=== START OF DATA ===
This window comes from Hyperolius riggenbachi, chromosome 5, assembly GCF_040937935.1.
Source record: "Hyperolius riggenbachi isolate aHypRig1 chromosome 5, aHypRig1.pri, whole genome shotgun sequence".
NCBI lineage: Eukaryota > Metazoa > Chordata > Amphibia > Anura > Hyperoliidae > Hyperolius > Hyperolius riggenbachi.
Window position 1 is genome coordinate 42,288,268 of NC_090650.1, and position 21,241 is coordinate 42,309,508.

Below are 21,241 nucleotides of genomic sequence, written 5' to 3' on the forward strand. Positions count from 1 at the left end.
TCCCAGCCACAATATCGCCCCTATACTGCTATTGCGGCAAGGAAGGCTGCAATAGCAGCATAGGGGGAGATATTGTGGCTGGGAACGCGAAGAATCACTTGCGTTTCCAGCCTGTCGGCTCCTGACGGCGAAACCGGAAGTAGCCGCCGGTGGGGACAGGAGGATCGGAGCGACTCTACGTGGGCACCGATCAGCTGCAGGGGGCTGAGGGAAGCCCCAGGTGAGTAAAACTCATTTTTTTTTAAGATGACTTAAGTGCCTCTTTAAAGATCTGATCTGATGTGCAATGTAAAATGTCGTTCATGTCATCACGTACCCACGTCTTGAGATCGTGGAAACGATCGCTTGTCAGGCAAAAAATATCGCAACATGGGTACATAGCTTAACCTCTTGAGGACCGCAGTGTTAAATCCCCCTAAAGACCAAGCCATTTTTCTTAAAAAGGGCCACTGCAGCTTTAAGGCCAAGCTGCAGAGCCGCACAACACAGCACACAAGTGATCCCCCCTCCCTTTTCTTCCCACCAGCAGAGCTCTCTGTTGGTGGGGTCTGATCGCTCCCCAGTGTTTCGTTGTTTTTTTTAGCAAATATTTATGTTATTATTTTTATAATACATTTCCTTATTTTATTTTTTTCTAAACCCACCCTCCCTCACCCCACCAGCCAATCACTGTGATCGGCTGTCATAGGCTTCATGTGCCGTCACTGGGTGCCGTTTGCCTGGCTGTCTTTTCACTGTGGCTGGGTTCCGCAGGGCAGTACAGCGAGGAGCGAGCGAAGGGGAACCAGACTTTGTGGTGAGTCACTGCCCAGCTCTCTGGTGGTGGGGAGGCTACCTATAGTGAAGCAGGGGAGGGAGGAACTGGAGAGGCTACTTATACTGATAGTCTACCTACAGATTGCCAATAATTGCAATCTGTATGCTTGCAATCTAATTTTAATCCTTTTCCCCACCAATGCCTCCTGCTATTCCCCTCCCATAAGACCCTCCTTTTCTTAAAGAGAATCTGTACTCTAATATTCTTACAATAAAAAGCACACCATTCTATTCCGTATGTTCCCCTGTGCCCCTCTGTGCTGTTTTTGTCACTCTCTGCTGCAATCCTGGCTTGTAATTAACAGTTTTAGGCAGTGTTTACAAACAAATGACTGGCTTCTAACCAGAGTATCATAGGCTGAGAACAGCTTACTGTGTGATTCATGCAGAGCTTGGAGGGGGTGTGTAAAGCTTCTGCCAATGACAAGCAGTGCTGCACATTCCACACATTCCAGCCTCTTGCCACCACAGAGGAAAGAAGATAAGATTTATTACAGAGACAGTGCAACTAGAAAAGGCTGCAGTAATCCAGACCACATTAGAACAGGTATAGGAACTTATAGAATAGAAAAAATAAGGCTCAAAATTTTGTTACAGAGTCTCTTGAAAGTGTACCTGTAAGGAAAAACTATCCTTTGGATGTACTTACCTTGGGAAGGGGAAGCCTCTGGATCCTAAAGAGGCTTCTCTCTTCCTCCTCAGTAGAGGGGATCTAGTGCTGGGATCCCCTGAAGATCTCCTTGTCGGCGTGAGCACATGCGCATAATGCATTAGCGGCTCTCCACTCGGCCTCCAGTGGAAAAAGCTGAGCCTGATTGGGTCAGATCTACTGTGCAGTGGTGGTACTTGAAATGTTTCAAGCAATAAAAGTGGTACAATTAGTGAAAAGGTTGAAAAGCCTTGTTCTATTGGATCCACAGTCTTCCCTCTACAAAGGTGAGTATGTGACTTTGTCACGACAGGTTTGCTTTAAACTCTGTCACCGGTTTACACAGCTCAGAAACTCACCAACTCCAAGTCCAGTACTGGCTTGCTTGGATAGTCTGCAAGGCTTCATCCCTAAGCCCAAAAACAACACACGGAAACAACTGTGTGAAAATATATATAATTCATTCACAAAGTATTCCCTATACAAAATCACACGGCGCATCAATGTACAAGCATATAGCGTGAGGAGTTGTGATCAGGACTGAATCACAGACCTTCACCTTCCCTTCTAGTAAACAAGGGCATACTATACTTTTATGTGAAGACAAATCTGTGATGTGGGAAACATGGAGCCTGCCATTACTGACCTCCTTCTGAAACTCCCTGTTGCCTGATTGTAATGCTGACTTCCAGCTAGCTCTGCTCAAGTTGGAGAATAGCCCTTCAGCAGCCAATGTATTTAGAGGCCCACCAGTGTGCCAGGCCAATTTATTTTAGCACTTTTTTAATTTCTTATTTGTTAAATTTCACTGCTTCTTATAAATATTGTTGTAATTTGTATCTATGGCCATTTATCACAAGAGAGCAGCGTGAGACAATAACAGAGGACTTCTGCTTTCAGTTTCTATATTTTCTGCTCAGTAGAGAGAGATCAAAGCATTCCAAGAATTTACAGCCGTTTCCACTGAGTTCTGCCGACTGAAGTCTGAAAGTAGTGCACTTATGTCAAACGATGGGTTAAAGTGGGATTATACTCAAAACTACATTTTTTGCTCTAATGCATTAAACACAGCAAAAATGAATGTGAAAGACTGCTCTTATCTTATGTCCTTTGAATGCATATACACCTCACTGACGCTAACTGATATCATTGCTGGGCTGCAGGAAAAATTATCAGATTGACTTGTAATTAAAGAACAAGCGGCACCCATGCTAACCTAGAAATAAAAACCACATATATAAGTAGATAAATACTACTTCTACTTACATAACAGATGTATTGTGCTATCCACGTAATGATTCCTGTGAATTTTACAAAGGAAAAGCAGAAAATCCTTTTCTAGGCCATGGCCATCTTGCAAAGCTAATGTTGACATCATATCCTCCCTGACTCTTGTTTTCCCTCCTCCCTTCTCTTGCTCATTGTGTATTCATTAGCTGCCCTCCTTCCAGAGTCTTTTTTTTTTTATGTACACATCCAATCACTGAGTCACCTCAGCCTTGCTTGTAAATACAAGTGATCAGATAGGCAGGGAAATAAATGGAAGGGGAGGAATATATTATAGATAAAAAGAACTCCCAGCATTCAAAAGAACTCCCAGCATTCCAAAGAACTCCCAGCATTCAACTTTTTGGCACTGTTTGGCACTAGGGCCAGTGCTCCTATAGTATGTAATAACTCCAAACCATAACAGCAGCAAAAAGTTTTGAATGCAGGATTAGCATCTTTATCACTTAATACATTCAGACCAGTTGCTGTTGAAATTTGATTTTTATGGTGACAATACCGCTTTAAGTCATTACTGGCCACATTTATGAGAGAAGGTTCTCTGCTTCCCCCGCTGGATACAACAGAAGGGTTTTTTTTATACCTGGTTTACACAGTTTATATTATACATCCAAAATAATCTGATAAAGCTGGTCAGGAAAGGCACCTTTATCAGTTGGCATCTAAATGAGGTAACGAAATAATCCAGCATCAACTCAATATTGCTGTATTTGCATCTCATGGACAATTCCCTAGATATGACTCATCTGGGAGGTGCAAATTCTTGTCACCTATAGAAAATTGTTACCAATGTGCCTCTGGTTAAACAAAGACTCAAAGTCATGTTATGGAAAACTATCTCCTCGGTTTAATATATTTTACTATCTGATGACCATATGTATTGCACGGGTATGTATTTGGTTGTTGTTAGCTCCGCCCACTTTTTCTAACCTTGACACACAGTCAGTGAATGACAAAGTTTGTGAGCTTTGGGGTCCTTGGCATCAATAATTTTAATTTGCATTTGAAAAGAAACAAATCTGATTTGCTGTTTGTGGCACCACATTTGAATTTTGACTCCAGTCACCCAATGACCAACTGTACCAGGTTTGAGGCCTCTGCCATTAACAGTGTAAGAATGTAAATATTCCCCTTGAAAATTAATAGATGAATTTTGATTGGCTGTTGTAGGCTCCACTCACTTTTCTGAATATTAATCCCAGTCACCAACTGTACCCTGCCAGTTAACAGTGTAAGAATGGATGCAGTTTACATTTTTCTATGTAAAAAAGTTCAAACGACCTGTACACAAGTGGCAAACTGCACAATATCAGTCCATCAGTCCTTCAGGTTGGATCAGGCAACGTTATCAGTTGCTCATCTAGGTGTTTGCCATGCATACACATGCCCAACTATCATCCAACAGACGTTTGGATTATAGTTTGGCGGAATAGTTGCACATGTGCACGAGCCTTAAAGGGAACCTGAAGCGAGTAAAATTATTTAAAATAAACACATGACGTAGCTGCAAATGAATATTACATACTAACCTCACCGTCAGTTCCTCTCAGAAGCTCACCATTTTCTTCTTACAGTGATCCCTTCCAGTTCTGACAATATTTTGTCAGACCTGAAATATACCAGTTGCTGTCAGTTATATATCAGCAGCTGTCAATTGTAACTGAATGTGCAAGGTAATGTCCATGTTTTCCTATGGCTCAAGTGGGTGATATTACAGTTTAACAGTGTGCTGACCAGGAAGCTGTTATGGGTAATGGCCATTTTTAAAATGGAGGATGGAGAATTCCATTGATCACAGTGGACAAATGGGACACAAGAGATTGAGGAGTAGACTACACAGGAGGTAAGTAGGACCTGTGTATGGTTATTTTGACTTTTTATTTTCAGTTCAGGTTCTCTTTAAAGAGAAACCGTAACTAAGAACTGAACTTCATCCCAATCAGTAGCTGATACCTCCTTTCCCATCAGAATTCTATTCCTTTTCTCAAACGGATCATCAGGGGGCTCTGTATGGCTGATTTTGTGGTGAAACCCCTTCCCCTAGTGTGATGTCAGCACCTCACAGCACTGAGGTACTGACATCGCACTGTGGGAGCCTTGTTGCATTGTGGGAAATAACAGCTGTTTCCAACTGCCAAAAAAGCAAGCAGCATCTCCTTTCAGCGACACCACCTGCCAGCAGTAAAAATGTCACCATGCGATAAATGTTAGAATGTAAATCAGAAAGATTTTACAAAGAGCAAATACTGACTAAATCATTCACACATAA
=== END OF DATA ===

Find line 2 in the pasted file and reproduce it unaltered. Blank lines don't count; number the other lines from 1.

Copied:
Source record: "Hyperolius riggenbachi isolate aHypRig1 chromosome 5, aHypRig1.pri, whole genome shotgun sequence".